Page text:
An end of week recap
This is a weekly post in which I summarize books read, reviewed and currently on my TBR shelf. In addition to a variety of literary titbits, I look ahead to forthcoming features, see what’s on the night-stand and keep readers abreast of various book-related happenings.
THE GOOD, THE BAD & THE TBR >>
On my beside-table is the Complete Short Stories by the brilliant novelist Elizabeth Taylor. This Virago Modern Classic will sit on my nightstand to be dipped-into whenever the urge strikes, but at 626 pages in length it may be some time before I share my thoughts.
* Official Wales Readathon Book Revealed *
Earlier this week I revealed the official book for Dewithon 2019. There’s no pressure whatsoever to read this title, it’s there merely for those who want to share their reading experience with fellow book bloggers. I hope I’ve made the right choice for our first ever Welsh reading challenge. Please feel free to share your views and make suggestions. >> ARE YOU READY FOR THE WALES READATHON? >>
Shortly after posting this announcement, I discovered another of those colourful, saucer-shaped discs from WordPress conveying the message: “Congratulations on writing 200 posts on Book Jotter!” I must say, these stat bods are jolly nice people.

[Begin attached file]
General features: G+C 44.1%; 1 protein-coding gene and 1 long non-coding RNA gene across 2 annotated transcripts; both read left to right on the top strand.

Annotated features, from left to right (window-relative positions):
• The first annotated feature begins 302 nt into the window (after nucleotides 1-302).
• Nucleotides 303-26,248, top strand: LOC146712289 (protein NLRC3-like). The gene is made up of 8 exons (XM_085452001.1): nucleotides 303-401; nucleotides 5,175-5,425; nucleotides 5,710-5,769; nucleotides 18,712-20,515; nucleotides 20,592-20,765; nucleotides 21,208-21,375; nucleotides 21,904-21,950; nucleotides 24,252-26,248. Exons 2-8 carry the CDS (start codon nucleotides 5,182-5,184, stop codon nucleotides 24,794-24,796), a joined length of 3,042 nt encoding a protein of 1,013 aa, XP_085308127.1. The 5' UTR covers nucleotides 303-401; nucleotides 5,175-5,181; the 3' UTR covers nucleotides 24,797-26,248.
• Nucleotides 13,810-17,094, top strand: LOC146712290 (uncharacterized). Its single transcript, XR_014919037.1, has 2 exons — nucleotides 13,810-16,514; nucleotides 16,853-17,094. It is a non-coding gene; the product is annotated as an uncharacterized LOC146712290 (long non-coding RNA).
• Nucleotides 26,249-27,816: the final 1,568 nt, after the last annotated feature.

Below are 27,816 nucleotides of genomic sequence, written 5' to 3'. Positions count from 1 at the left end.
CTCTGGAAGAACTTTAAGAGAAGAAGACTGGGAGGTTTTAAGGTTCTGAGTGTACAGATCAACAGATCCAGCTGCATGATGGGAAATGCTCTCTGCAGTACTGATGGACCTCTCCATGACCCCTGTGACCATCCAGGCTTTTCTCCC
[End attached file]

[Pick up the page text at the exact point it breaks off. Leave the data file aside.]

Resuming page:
Finally, a great big thank-you to Lizzie at Lizzie Ross for her post, Book Gluttony, plugging the event, and Gretchen at Thoughts Become Words for promoting Dewithon on her home page. Your support is greatly appreciated.
* Lit Crit Blogflash *
I’m going to share with you six of my favourite literary posts from around the blogosphere. There are so many talented writers posting high-quality book features and reviews, it was difficult to limit the list to only these few – all of them published over the last week or two:
Mavis Gallant’s “Thank You for the Lovely Tea” (1956) – “Gallant allows us to glimpse the experiences of each character” and “handles it all so deftly”, writes Marcie at Buried in Print of this fictional piece from Gallant’s Home Truths short story collection.
#SherlockPoems and Nostalgia: Claude McKay and D.H. Lawrence – Over at Rattlebag and Rhubarb Josie Holford writes of Claude McKay, his poetry and his “psychic kinship” with D.H. Lawrence.
The Grave’s a Fine and Private Place – “The trappings of the mystery genre sometimes get repetitive, but [Alan] Bradley gives them new life with Flavia”, writes Erin Thompson from Out of Shelves of the ninth ‘Flavia de Luce’ novel.
All The Lives We Ever Lived by Katharine Smyth – Simon Thomas at Stuck in a Book found Smyth’s “beautifully written” new literary memoir, “so perfect” he wondered “if anybody else [would] want to read it?”